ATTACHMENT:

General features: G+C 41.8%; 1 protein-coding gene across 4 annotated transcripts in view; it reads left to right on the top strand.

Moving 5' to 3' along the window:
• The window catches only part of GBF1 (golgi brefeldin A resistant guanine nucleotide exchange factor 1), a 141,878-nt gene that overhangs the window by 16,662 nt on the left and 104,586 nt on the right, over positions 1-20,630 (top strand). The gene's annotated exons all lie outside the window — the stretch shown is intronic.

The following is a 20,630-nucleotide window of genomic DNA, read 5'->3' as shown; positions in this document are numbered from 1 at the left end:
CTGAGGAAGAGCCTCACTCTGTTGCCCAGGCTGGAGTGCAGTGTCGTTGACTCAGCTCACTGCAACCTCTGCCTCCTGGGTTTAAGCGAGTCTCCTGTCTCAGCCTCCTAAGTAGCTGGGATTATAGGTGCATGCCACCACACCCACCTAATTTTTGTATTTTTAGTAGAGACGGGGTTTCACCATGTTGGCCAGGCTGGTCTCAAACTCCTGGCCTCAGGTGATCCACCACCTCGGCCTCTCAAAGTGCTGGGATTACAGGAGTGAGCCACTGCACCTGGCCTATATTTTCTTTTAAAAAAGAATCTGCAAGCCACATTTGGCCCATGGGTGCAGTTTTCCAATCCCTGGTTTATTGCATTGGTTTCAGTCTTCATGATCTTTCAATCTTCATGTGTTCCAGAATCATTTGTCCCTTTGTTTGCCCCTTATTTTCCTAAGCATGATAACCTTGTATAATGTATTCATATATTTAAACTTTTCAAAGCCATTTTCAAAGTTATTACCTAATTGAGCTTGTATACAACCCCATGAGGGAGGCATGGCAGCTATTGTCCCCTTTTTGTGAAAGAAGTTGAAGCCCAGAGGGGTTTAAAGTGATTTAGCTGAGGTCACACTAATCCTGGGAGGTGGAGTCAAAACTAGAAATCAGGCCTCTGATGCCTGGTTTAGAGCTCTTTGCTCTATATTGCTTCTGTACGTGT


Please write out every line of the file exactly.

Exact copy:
General features: G+C 41.8%; 1 protein-coding gene across 4 annotated transcripts in view; it reads left to right on the top strand.

Moving 5' to 3' along the window:
• The window catches only part of GBF1 (golgi brefeldin A resistant guanine nucleotide exchange factor 1), a 141,878-nt gene that overhangs the window by 16,662 nt on the left and 104,586 nt on the right, over positions 1-20,630 (top strand). The gene's annotated exons all lie outside the window — the stretch shown is intronic.

The following is a 20,630-nucleotide window of genomic DNA, read 5'->3' as shown; positions in this document are numbered from 1 at the left end:
CTGAGGAAGAGCCTCACTCTGTTGCCCAGGCTGGAGTGCAGTGTCGTTGACTCAGCTCACTGCAACCTCTGCCTCCTGGGTTTAAGCGAGTCTCCTGTCTCAGCCTCCTAAGTAGCTGGGATTATAGGTGCATGCCACCACACCCACCTAATTTTTGTATTTTTAGTAGAGACGGGGTTTCACCATGTTGGCCAGGCTGGTCTCAAACTCCTGGCCTCAGGTGATCCACCACCTCGGCCTCTCAAAGTGCTGGGATTACAGGAGTGAGCCACTGCACCTGGCCTATATTTTCTTTTAAAAAAGAATCTGCAAGCCACATTTGGCCCATGGGTGCAGTTTTCCAATCCCTGGTTTATTGCATTGGTTTCAGTCTTCATGATCTTTCAATCTTCATGTGTTCCAGAATCATTTGTCCCTTTGTTTGCCCCTTATTTTCCTAAGCATGATAACCTTGTATAATGTATTCATATATTTAAACTTTTCAAAGCCATTTTCAAAGTTATTACCTAATTGAGCTTGTATACAACCCCATGAGGGAGGCATGGCAGCTATTGTCCCCTTTTTGTGAAAGAAGTTGAAGCCCAGAGGGGTTTAAAGTGATTTAGCTGAGGTCACACTAATCCTGGGAGGTGGAGTCAAAACTAGAAATCAGGCCTCTGATGCCTGGTTTAGAGCTCTTTGCTCTATATTGCTTCTGTACGTGT